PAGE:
Thank you everyone for reading and commenting. I hope I didn't offend or make anyone feel like they were broken - that was not the intent and I don't feel like Caleb is broken. But, yes, I do believe his pancreas is and we take steps to compensate for that. As Jacob's mom said, it's helpful to hear perspectives from adults who have come through the various stages our kids have. I've written about this before - it's a gift as close to looking into a crystal ball as we could ever have. I remember dinstively speaking with Cliff Scherb and feeling as if I was almost speaking to a future Caleb and he was telling me everything was going to be okay. That was so valuable to me and changed me in a way. He gave me permission to stop worrying so much. So although I had these feelings of guilt at the time, it's not something I shared with Caleb, or anyone for that matter, until I wrote this post. Putting Caleb first as a child, has always and will always be a priority. He has diabetes and we accept that and make accomodations for it to be sure he can do everything he wants to do. What he wants is decided first and how we get there is figured out next.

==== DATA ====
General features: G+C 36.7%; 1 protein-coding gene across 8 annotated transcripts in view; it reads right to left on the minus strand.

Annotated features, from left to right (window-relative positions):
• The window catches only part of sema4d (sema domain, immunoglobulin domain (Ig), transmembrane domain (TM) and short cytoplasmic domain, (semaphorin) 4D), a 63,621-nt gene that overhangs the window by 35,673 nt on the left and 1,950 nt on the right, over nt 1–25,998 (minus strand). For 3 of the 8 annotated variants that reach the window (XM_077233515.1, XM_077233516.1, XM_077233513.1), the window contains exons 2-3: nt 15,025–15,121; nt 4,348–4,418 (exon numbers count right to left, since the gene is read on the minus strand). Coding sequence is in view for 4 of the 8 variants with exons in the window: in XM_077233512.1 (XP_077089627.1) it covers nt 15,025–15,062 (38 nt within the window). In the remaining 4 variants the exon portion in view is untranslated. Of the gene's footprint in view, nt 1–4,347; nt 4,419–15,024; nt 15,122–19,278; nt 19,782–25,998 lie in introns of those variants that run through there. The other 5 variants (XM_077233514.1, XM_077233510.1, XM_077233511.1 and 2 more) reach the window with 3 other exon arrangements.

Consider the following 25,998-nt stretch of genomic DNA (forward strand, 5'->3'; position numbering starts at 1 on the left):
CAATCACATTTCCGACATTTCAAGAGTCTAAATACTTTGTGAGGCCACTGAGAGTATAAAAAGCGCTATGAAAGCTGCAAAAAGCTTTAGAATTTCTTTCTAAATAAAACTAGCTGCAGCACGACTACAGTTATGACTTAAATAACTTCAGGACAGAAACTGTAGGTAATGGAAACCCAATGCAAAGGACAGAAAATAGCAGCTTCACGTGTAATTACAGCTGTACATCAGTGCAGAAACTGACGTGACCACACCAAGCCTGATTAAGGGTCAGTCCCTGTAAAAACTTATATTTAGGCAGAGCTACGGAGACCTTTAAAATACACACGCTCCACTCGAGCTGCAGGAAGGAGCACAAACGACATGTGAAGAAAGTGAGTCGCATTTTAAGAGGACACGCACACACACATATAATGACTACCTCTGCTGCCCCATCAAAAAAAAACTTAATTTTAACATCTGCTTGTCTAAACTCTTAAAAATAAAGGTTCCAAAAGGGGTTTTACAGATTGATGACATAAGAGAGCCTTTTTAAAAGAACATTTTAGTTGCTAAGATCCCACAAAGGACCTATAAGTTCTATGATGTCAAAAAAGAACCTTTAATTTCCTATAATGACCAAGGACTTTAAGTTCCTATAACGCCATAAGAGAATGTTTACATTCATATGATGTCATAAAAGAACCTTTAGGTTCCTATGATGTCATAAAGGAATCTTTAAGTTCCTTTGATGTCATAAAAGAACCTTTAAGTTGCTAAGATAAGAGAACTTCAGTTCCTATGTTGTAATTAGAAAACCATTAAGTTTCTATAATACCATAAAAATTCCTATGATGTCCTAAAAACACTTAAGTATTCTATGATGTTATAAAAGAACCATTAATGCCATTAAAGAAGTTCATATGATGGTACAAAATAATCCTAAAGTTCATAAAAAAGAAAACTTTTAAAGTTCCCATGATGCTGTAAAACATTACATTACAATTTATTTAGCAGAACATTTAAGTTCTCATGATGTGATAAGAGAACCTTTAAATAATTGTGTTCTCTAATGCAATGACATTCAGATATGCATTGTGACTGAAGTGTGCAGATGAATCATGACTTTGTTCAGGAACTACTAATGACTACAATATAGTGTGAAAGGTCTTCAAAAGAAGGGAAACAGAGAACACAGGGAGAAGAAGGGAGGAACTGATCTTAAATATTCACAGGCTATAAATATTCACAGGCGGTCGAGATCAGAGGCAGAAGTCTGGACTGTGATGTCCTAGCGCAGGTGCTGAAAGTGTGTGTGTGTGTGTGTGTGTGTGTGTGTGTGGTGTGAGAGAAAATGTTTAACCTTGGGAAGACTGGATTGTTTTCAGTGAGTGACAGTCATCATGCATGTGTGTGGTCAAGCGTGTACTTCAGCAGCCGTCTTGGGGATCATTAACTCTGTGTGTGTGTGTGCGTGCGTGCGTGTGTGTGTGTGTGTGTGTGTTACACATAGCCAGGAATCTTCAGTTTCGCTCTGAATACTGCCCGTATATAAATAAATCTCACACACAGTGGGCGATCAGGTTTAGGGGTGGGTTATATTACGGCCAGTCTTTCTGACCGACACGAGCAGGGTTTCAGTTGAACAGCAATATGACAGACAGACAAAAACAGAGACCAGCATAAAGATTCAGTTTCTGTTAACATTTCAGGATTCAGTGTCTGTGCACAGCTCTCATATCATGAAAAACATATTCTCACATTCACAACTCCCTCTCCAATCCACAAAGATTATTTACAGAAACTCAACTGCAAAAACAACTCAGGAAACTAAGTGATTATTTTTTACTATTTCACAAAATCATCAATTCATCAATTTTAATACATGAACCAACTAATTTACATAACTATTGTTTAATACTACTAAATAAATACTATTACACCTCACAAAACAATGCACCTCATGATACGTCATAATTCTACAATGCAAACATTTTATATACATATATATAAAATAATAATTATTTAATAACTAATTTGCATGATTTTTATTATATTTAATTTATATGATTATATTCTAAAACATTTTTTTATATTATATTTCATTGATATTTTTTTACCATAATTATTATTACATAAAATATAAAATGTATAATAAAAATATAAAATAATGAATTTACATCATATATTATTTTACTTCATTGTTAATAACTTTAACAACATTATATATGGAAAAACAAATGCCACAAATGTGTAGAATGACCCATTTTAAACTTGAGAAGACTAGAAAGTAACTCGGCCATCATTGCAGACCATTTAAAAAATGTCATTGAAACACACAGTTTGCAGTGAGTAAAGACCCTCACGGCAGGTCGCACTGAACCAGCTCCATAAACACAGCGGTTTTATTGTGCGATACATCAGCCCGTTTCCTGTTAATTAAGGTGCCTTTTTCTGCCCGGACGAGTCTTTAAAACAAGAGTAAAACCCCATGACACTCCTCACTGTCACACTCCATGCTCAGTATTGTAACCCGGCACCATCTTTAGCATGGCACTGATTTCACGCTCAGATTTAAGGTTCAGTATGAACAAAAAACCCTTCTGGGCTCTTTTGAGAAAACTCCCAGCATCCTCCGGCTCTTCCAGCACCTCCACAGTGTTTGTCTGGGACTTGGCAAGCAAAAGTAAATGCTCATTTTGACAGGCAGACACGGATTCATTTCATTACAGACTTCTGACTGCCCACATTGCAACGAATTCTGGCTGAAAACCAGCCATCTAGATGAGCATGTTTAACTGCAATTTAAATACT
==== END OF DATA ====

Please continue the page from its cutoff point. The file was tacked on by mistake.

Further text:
Comment by Jacob's mom on May 1, 2012 at 7:06am

Hi Lorraine, i agree with everything you just said, we hold our fears and concerns alone many times, that is what is nice about sharing on tu, sometimes your read something someone else said it it brings up what is happening right now in your life so you share, it is nice to be heard by others that get it, even my husband who take great care of jacob when i am at work does not get my emotional commitment and just commitment in general to making things better for jacob. the last line says it best they decide what they want ( within reason!) and we work around it, they have an organ that doesnt work so they, we need to be more vigilant about compensating for this it does not diminish who they are or who they can be. i am positive our boys will be more empathetic and stronger for this. in any case thanks for sharing and listening it helps so much. best wishes, amy

Comment by Lorraine on May 1, 2012 at 7:10am

"Within reason" - excellent point! ;)

Comment by MegaMinxX on May 1, 2012 at 10:03am

Hi Lorraine - I was not offended, and certainly agree it's the pancreas that is 'broken'. I also don't know how it feels to be the parent of a child with D, and it's much different now than when I was diagnosed in 1965.

For me, having diabetes definitely made me a stronger, and more empathetic person. It helped me realize how just about everyone has different 'challenges', some more visible than others. And we ALL have to learn to change/improve what we can, and accept that which we can't. (and have the wisdom to know the difference !)